Microsoft released the initial beta of desktop virtualization software it acquired when the company bought Kidaro last March.
Microsoft Enterprise Desktop Virtualization (MED-V) in subsequent releases will let Windows administrators create portable and independent desktops that do not affect the host environment. IT managers can deploy an image on a USB key and give it to a contractor or a user to run at home, said Mark Margevicius, an analyst at Gartner Inc., the Stamford, Conn.-based consulting firm.
"The image is locked down," he said. "It is what we define as a portable personality, so all the things you need to run on a platform are able to run."
MED-V is similar to products from companies such as VMware Inc. and Ring Cube Technologies Inc. Microsoft hopes that IT shops will use MED-V to ease their migration from older versions of Windows up to Vista, said Scott Woodgate, director of product management at Microsoft.
Microsoft said the final version of MED-V will be released in the second quarter of this year. It can be downloaded at Microsoft Connect.
MED-V is part of Microsoft's Desktop Optimization Pack (MDOP), a software suite offered to IT shops with Microsoft's Software Assurance maintenance agreement. Woodgate said that Microsoft has sold about 11.5 million MDOP seats at about $10 per seat per year.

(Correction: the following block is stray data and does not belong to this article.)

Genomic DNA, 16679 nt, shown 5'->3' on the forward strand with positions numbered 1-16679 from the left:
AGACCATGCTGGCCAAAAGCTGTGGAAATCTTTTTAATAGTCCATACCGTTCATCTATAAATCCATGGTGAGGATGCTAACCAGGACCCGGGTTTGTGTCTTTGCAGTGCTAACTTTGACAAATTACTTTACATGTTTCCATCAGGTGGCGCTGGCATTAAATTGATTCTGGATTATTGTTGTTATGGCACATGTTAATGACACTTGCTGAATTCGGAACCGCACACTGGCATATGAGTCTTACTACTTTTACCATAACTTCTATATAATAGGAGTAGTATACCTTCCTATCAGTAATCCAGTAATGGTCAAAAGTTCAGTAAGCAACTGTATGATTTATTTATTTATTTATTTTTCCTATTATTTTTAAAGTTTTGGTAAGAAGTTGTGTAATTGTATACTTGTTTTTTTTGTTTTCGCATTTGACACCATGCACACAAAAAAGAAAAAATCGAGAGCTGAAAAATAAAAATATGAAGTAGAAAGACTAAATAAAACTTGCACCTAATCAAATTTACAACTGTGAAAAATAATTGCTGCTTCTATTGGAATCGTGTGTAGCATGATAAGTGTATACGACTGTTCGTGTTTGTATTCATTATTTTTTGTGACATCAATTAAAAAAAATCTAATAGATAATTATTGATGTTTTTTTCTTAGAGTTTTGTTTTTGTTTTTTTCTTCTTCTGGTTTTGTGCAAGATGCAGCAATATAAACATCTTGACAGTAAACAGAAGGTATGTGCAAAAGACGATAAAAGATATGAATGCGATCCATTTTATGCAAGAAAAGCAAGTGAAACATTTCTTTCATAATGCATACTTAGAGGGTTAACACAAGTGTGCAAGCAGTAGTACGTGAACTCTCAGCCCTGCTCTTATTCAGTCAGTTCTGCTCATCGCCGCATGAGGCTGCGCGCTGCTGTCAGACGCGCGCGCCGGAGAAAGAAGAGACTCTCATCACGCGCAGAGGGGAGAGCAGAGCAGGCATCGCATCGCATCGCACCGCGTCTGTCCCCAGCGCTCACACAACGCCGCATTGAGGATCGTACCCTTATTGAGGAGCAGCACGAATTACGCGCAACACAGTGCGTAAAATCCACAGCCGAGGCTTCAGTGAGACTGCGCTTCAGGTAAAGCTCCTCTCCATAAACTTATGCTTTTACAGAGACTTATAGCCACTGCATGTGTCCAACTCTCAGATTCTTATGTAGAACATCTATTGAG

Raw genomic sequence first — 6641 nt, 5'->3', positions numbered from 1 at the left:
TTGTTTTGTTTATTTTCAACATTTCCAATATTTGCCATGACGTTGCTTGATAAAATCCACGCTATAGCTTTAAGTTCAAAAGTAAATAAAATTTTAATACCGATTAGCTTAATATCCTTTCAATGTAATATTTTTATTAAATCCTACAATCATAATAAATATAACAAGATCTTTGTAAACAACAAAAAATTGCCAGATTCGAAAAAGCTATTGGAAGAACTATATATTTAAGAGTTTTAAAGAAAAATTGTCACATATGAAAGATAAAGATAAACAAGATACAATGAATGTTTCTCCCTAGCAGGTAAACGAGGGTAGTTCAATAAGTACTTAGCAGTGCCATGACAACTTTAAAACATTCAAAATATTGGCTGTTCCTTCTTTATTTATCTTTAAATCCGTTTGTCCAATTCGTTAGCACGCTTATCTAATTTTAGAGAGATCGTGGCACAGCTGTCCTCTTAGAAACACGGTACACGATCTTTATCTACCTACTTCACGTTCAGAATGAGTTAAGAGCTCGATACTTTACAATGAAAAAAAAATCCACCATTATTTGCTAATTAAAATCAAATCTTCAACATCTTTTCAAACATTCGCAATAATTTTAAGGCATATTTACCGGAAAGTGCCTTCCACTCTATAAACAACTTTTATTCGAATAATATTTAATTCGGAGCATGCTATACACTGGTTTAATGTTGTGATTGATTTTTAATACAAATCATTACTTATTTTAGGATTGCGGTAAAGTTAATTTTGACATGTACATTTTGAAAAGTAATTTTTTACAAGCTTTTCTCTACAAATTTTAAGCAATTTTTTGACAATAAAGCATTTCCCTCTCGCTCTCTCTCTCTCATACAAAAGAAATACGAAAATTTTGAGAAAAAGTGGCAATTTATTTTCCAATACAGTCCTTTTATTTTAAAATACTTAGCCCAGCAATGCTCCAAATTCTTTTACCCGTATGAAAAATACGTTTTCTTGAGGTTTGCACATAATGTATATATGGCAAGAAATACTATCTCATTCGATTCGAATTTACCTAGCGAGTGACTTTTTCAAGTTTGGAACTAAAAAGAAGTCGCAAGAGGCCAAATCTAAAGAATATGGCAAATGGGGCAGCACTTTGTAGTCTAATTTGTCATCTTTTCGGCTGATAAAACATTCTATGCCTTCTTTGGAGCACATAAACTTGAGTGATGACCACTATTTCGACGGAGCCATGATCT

Desktop virtualization has been slow to catch on with IT shops for several reasons. For one, the idea is still new and the market hasn't offered many compelling usage models to show business value. Also many of the technological pieces are not yet in place so the end user experience has not been optimal.
MED-V seeks to give Windows administrators better control over virtual desktops. And improved centralization and simplification of desktop management should appeal to IT shops to spur them to adopt the technology, according to Woodgate.
Microsoft is also developing recently acquired technologies that are expected to address the necessity of having a better end user experience.
One year ago, the company acquired Calista Technologies Inc., which made software designed to improve the delivery of graphics in virtual environments without the need for powerful desktop hardware.
The Calista software pushes graphics to remote desktops where it's common to have end users living with bandwidth constraints and high latency, said David Payne, CTO at Xcedex, a Plymouth, Minn.-based integrator. "Calista's [software] can mitigate the issue."
Woodgate said the Calista technology was in an early stage of development when the company was acquired. The company is still working on its product strategy and there will be no imminent news about delivery.